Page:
I believe we should all look at a revenant as a way to make a more interesting campaign. Priests of gods can be of all sorts. Canterberry Tales is a perfect example of how the dogma of a religion can corrupt, how the sheppard of the flock is thankless in regard, but can be more pure to his god / savior.

I look at Forgotten Realms and see a flavor of this campaign as one that has 10,000 gods. We, through our characters can bring to life the dogma of a god. Do we choose to be strict only? Do we choose to flexible? Do we choose to stand agaisnt a dogma when it is wrong?

The sheer fact that so many people play servents of Kelemvor shows their interest in that god. Don't be carbon copies though, revel in the joy of different points of view. Become your own community. Ask if the players can help to shape the in-game opinion of that religion, through ways to roleplay, not ways to exclude.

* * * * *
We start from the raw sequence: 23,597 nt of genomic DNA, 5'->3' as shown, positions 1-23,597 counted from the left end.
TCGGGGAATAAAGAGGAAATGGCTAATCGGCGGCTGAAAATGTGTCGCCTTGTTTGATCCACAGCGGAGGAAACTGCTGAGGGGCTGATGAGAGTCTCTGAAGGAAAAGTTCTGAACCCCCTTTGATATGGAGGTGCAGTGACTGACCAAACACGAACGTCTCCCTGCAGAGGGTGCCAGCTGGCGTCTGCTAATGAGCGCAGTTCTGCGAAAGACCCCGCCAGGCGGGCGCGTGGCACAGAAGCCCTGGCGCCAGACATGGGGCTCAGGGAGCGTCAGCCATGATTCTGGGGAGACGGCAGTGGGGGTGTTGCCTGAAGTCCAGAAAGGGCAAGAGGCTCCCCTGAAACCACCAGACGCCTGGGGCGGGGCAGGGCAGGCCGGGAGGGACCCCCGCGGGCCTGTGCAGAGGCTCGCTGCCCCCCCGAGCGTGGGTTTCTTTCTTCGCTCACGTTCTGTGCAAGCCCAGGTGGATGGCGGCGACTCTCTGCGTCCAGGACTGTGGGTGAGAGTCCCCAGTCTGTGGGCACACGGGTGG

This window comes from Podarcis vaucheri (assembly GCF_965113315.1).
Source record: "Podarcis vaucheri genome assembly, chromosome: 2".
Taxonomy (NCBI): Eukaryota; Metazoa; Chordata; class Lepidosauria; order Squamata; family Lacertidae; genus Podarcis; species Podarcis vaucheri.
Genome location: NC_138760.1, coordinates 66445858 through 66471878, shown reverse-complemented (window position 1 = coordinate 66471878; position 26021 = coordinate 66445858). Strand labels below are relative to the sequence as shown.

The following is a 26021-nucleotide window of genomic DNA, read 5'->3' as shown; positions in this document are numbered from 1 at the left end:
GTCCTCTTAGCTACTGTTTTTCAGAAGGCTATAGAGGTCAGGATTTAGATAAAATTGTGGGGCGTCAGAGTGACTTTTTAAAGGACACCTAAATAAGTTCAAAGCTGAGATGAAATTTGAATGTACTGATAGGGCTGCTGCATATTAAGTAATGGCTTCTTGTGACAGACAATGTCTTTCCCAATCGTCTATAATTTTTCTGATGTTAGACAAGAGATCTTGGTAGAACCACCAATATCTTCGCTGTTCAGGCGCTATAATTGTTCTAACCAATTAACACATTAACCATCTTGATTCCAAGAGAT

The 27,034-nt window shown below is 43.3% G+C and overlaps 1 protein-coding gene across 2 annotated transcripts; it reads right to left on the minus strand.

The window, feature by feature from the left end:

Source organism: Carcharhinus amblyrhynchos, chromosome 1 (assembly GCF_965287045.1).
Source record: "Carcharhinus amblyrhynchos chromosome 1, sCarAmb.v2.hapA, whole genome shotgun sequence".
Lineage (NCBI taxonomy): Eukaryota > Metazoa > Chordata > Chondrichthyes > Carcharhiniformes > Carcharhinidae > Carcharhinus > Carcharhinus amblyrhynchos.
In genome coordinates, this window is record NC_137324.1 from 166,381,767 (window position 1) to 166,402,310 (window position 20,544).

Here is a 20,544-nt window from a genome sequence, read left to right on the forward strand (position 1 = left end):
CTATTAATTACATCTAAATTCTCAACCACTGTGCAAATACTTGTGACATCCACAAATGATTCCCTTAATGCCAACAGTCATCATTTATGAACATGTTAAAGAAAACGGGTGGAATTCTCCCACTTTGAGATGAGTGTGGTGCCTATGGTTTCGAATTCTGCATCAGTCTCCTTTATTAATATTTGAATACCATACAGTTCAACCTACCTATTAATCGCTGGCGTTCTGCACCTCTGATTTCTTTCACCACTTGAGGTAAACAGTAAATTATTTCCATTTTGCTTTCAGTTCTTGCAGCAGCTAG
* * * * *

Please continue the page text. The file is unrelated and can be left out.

The devil of this game is not in people thinking something is "cool" to be evil or undead, but in those that break the emmersion. I played with a person last weekend that said his character wears an AC/DC T-shirt and a mini skirt. No joke. I'll take a revenant over him any day or ride.

Differences can be the spice of life if we choose them to be.
This new race is one that has an entire major religion dedicated to obliterating them. A religion that player characters are not only allowed to be, but frequently are.

But this race introduces a new element:
"you have to stop role playing in order to get through the module".

Says who? What revenant is goign to run around announcing to everyone that they're undead? (well, except maybe those controlled by players because, let's face it, players can be really frickin' stupid sometimes)

Did Eric Draven run around hollering "Look at me! I'm back from the dead!" Did the unnamed man in Pale Rider announce he was back from the dead to exact vengeance on the ones who killed him before painting the town red?